Explains the rights you have to get your section lifted if you are being detained in hospital under the Mental Health Act, and your rights to care and support after leaving hospital.
Your responsible clinician can stop you from being discharged by issuing a barring report if he or she thinks that you are likely to be a danger to yourself, or others, if discharged.
If a barring report has been issued, then your nearest relative must be informed and they will not be able to apply for your discharge for the next six months.
However, if you are on a section 3 or a CTO, your nearest relative can apply to the Mental Health Tribunal within 28 days of the barring report. Also, the hospital managers should consider holding a review after any barring report has been issued.
See our pages on the nearest relative for more information, including a flowchart of this process.
Community treatment order (CTO)
If you have been sectioned and treated in hospital under certain sections, your responsible clinician can put you on a CTO. This means that you can be discharged from the section and leave hospital, but you might have to meet certain conditions such as living in a certain place, or going somewhere for medical treatment. Sometimes, if you don't follow the conditions or you become unwell, you can be returned to hospital.
See our pages on CTOs for more information.Visit our full listing of Legal Terms
This is where someone called a 'guardian' is appointed instead of being sectioned and kept in hospital. Your guardian could be a person or a local authority.
You can only be placed under guardianship if it's necessary for your welfare or to protect other people. Your guardian has the power to make certain decisions about you and to make conditions that you will be asked to keep to, such as where you live.
Guardianship lasts for up to six months and can be renewed: initially for a further six months, and then for a year at a time. You can appeal to the Mental Health Tribunal once in each of these periods.Visit our full listing of Legal Terms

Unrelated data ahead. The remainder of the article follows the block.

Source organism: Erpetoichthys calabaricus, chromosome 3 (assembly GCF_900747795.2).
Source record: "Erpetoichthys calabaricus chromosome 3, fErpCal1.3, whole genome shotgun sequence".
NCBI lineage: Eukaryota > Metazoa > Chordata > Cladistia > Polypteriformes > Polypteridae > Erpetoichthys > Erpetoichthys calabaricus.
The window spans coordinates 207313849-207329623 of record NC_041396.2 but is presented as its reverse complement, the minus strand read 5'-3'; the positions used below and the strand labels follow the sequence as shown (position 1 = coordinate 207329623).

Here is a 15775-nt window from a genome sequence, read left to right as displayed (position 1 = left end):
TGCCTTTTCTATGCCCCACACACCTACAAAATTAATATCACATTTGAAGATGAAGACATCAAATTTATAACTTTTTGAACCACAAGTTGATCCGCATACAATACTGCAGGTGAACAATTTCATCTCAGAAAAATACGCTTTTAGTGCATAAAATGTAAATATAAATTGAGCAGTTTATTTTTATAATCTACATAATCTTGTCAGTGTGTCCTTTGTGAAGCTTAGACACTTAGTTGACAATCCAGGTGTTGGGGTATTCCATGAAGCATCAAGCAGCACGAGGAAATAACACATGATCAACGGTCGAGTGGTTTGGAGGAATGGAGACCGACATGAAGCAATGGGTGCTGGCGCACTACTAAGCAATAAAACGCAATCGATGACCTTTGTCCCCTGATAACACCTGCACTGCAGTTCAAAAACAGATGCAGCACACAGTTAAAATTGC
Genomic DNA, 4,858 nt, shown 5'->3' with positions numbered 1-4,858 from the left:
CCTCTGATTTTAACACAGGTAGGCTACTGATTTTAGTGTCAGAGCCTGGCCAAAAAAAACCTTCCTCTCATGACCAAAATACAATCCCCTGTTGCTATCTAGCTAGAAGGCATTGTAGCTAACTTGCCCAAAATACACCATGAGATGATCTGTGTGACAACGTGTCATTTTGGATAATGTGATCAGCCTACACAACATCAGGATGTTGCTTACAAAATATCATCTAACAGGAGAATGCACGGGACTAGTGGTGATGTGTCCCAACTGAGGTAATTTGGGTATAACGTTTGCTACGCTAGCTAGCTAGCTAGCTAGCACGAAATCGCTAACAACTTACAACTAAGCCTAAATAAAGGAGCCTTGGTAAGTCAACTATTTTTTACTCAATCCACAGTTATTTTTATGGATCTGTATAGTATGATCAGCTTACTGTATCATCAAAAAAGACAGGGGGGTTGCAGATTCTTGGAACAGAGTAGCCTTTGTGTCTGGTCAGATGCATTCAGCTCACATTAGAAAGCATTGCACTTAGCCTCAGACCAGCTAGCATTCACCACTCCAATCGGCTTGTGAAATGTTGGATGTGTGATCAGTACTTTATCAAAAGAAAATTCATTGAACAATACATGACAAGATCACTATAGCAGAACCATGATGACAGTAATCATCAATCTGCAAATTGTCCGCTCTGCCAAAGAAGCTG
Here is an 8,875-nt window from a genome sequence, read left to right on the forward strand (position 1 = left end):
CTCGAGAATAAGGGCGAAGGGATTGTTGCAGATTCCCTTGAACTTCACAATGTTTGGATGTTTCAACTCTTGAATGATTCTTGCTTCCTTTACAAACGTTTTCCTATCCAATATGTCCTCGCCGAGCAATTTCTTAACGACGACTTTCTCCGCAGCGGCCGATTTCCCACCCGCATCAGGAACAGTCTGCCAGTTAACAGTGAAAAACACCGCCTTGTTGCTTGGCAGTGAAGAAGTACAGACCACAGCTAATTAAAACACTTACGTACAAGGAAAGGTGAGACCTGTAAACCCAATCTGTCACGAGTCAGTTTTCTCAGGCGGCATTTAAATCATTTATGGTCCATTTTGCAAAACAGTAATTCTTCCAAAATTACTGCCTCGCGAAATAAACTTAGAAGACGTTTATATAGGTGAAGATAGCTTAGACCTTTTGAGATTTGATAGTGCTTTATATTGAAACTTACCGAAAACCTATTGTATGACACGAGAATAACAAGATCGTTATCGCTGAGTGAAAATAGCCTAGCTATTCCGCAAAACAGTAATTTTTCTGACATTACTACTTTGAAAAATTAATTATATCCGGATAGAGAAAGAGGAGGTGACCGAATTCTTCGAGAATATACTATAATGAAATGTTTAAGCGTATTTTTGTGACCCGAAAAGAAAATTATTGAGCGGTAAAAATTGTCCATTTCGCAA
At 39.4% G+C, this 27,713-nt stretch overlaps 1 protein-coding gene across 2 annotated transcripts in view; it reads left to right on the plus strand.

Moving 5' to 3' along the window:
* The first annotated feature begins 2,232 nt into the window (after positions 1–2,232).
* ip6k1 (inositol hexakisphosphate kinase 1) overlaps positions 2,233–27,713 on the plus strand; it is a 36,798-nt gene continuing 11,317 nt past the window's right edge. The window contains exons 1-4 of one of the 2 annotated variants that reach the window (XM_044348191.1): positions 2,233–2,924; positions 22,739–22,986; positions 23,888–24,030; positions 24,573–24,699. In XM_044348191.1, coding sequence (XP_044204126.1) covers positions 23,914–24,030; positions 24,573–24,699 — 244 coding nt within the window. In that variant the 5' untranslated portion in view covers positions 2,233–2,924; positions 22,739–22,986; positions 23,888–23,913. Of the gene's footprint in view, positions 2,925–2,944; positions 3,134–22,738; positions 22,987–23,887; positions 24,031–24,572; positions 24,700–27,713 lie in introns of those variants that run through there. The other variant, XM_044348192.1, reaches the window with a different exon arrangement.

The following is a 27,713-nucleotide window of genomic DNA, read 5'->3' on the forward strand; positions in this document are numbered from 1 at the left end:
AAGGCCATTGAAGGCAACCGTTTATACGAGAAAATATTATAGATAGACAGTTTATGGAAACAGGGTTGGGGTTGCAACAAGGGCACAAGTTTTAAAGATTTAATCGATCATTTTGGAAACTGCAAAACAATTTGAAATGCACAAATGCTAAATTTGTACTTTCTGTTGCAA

Mental Health Tribunal (MHT)
This is a special court that deals with cases relating to the Mental Health Act 1983. The Tribunal decides whether you can be discharged from your section. It can sometimes make recommendations about matters such as hospital leave, transfer to another hospital, guardianship and community treatment orders (CTOs).
The court is made of a panel, which normally includes:
- a legally qualified chairperson
- a ‘lay member’ who has appropriate experience and qualifications in the area of mental health
- an independent psychiatrist, who will speak to you and examine you before the tribunal hearing in certain circumstances, and when you request to see them
Where you see a reference to the Mental Health Tribunal in this guide, it means:
- First Tier Tribunal (Mental Health), if you live in England, or
- Mental Health Review Tribunal for Wales, if you live in Wales.
This information was published in July 2020. We will revise it in 2023.
References are available on request. If you would like to reproduce any of this information, see our page on permissions and licensing.